Conference to examine racial inequality in K-12 education

Five renowned scholars in the field of race and education will be featured at a conference April 3-4 (Thursday-Friday) at the University of Notre Dame.p. Titled “Race, Inequality and American Education,” the conference will examine the causes and consequences of racial inequality in K-12 education, evaluate policies designed to alleviate such inequalities, and propose new strategies for eradicating the problem. It is free and open to the public.p. The featured speakers are: Karl Alexander, professor of sociology at Johns Hopkins University; Jomills Braddock II, professor of sociology at the University of Miami; Roslyn Arlin Mickelson, professor of sociology at the University of North Carolina at Charlotte; John Ogbu, professor of anthropology at the University of California at Berkeley; and Gary Orfield, professor of education and social policy at Harvard University, director of the Harvard Project on School Desegregation and co-director of the university’s Civil Rights Project.p. The conference will begin with two panel discussions April 3, both of which will include the five guest scholars. They are as follows:p. ? 3-4:30 p.m., G-20 Flanner Hall ?“Race and Educational Inequality: Cutting Edge Research Issues”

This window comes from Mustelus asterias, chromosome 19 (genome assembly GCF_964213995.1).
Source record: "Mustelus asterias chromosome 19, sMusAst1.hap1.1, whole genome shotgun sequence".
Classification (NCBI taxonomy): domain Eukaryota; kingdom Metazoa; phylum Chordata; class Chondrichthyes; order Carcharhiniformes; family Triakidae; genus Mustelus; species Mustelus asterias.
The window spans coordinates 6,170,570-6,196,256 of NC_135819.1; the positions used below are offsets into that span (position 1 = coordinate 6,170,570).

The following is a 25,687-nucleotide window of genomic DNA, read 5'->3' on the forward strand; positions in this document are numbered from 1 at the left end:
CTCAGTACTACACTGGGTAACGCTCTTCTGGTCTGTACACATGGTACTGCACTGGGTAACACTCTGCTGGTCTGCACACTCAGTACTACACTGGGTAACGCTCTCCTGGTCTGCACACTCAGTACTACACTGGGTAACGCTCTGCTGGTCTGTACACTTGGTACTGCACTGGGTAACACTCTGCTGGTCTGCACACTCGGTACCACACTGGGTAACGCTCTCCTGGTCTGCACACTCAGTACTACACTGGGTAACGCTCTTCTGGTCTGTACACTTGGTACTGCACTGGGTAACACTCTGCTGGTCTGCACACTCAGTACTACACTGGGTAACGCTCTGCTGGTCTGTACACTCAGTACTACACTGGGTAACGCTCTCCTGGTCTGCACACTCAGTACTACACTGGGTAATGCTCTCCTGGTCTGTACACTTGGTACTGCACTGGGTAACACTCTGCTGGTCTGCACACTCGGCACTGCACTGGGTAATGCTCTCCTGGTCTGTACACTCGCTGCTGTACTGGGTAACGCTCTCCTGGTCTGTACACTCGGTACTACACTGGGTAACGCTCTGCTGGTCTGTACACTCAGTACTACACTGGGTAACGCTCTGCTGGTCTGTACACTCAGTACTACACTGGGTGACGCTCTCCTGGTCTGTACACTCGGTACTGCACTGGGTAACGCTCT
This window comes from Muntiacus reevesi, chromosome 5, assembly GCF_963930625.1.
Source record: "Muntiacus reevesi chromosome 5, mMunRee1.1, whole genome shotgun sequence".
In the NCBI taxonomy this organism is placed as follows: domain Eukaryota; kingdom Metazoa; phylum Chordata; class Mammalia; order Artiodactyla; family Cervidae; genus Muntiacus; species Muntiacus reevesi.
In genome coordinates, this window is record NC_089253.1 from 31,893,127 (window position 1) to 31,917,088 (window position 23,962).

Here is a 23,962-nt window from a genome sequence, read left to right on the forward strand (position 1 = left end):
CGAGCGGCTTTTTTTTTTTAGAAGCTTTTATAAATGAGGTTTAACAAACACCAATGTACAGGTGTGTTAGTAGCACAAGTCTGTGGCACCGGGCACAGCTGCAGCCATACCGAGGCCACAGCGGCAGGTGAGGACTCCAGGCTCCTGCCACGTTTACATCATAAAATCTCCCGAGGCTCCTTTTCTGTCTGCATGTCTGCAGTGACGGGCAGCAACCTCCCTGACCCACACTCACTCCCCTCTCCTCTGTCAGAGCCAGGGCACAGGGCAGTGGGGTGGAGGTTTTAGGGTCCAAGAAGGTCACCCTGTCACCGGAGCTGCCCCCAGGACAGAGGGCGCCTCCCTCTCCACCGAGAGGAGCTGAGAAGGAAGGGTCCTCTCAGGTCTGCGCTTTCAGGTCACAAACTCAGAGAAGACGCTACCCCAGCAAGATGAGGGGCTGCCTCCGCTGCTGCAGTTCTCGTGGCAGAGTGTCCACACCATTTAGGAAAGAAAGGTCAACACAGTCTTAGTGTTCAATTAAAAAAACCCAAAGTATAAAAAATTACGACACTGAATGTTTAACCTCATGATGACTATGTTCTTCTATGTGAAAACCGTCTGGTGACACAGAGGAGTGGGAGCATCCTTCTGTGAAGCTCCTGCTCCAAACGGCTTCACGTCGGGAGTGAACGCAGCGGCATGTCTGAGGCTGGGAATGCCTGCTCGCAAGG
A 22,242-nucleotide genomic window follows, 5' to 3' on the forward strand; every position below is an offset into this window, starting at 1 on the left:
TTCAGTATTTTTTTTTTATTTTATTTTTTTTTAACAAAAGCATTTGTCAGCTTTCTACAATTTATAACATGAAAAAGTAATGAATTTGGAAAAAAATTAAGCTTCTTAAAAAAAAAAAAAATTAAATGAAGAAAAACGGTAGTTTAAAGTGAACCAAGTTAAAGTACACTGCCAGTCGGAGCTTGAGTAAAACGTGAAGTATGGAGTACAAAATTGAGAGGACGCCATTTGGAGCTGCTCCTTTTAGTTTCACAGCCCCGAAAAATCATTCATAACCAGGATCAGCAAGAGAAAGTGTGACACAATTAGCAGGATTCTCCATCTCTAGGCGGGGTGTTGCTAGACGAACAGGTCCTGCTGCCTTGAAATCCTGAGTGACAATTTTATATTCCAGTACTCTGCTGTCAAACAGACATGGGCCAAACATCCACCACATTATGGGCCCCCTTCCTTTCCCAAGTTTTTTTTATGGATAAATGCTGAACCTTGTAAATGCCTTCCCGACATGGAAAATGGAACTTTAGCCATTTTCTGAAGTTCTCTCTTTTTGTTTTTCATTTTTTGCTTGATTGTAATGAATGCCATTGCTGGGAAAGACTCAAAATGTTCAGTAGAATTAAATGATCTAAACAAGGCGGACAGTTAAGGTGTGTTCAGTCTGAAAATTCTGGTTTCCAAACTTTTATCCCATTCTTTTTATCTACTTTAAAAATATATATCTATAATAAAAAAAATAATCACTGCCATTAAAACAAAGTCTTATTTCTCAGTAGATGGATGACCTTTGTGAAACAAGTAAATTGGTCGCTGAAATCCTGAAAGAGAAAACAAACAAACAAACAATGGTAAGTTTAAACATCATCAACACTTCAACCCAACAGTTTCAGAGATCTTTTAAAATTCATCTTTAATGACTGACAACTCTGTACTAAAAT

? 7-9 p.m., McKenna Hall auditorium ? "Addressing Racial Inequality in American Education: A Public Forum
p. Five presentations will be given April 4 in the auditorium of the Hesburgh Center for International Studies. They are:p. p. ? 9-10:15 a.m. ? Gary Orfield on “Deepening Racial Stratification of Educational Opportunity: Implications for Civil Rights and Educational Policy”p. ? 10:15-11:30 a.m. ? Roslyn Arlin Mickelson on “The Persistent Paradox: Race, Gender and Adolescents’ Attitudes Toward Achievement”p. ? 1-2:15 p.m. ? Jomills Braddock on “The Effects of School Desegregation”p. ? 2:15-3:30 p.m. ? John Ogbu on “Thinking and Doing: The Significance of Minority Status”
? 3:45-5 p.m. ? Karl Alexander and Johns Hopkins doctoral candidate Travis Gosa on “Ruminations on Gamoran’s ?Virtuous Cycle’: Family Advantage and the Educational Prospects of African-American Youth”p. Funding for the conference has been made possible by a Henkels Visiting Scholars Series grant through Notre Dame’s Institute for Scholarship in the Liberal Arts, Institute for Educational Initiatives, Center for Research on Educational Opportunity, and Department of Sociology.

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